How to support your employees with year-end tax planning
With Christmas and New Year behind us, year-end tax planning should now be on your employees’ radars. The 2021/22 tax year will end on Tuesday 5th April. This year, there is no Spring Budget and Easter arrives on 15th April, so there shouldn’t be any obstacles standing in the way for your employees. However, the sooner they start their year-end tax planning the better, as some of the decisions they might have to make cannot be made quickly.
As an employer, the wellbeing of your employees is vital to running a successful business. And, come April, the last thing you would want is to see your employees stressed and worried over meeting the new tax year deadline. That’s why, it can be beneficial to encourage your employees to start their planning now. Here are a few areas they could consider.
Making pension contributions is one of the few ways that your employees can receive full income tax relief and reduce their taxable income. The second benefit matters in a world where their level of taxable income can determine whether they suffer the High Income Child Benefit tax charge or retain entitlement to a full personal allowance. The end of the tax year is a good time to assess how much they can contribute as they should have a good idea of their income for the year.
Now that we know the Chancellor does not have any plans for major reform of Inheritance Tax (IHT), there is a stable framework on which to plan. As ever, first on the list to consider is use of your employees’ annual exemptions, such as the £3,000 annual gifts exemption. With the nil rate bands currently frozen until April 2026, it is more important than ever for employees to not let these go to waste.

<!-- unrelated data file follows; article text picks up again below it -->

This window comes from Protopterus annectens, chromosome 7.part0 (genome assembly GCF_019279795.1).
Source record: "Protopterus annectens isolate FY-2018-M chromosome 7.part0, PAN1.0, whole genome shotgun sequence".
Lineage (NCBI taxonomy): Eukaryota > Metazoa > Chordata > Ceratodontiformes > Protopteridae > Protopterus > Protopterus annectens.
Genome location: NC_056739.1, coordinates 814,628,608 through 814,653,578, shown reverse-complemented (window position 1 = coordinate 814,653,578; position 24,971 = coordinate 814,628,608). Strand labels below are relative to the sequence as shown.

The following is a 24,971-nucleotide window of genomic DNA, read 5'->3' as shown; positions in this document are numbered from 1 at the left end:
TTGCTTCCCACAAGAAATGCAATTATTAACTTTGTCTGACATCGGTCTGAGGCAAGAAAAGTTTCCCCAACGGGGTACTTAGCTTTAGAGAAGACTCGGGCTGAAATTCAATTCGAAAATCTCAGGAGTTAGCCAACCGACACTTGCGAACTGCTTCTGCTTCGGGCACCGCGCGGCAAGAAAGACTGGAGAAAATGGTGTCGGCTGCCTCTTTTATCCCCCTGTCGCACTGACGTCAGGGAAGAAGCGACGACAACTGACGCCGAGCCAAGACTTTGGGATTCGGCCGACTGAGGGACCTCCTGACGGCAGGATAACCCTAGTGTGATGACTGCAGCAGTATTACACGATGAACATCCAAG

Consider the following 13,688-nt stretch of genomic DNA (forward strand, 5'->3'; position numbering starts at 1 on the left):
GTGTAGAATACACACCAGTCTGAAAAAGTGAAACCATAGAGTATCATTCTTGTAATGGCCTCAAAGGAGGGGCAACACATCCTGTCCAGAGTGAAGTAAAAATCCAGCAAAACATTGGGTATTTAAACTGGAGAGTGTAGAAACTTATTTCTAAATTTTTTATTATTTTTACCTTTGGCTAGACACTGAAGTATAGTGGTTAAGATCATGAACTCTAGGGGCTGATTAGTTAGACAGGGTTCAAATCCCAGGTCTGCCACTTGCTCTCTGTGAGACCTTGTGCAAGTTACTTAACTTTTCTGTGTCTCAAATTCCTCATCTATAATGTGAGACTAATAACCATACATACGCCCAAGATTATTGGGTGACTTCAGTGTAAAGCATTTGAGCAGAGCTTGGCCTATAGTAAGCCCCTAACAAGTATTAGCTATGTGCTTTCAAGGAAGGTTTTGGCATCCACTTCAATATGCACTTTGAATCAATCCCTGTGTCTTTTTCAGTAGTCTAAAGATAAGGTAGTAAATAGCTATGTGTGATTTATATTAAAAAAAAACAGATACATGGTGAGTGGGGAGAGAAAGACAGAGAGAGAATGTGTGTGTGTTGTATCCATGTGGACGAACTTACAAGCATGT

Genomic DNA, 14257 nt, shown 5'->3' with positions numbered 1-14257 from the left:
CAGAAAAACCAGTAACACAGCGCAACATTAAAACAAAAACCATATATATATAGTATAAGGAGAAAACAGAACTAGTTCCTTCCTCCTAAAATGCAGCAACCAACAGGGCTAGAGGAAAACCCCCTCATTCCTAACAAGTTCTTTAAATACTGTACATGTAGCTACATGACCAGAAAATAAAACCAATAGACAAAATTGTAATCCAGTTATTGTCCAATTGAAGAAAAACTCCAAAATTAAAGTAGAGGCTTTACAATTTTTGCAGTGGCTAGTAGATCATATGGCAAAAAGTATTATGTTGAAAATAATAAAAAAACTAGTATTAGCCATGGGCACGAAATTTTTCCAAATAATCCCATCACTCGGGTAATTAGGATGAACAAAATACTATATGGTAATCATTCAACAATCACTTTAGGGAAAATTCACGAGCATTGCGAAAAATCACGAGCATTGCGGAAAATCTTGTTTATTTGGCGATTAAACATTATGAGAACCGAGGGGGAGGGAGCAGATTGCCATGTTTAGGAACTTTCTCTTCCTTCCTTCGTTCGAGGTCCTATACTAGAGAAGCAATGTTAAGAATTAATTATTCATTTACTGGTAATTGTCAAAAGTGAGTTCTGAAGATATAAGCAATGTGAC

Capital gains tax
As with IHT, the Chancellor has recently clarified his plans for Capital Gains Tax (CGT). The annual exemption, which currently allows someone to realise CGT-free gains of up to £12,300 each tax year, will not be slashed, nor will the tax rates be raised to income tax levels. That has simplified the year-end planning process, as there is now no point in realising gains above their annual exemption in case there would be more tax to pay in the near future.
Year-end tax planning might not be at the forefront of your employees’ minds, so communicating the benefits of early planning could have a significant impact in the long run.
However, if your employees think their personal finances could benefit from year-end planning, it’s important they do not wait until the last moment to seek advice from a professional adviser. Calculations will often need data that can take time to collect, particularly on the pensions front.
For more information on end of year tax planning, download our 2021/22 end of year tax guide here.
The value of tax reliefs depends on your individual circumstances. Tax laws can change. The Financial Conduct Authority does not regulate tax or benefit advice.
The value of your investment can go down as well as up and you may not get back the full amount you invested.
Secondsight is a trading name of Foster Denovo Limited, which is authorised and regulated by the Financial Conduct Authority.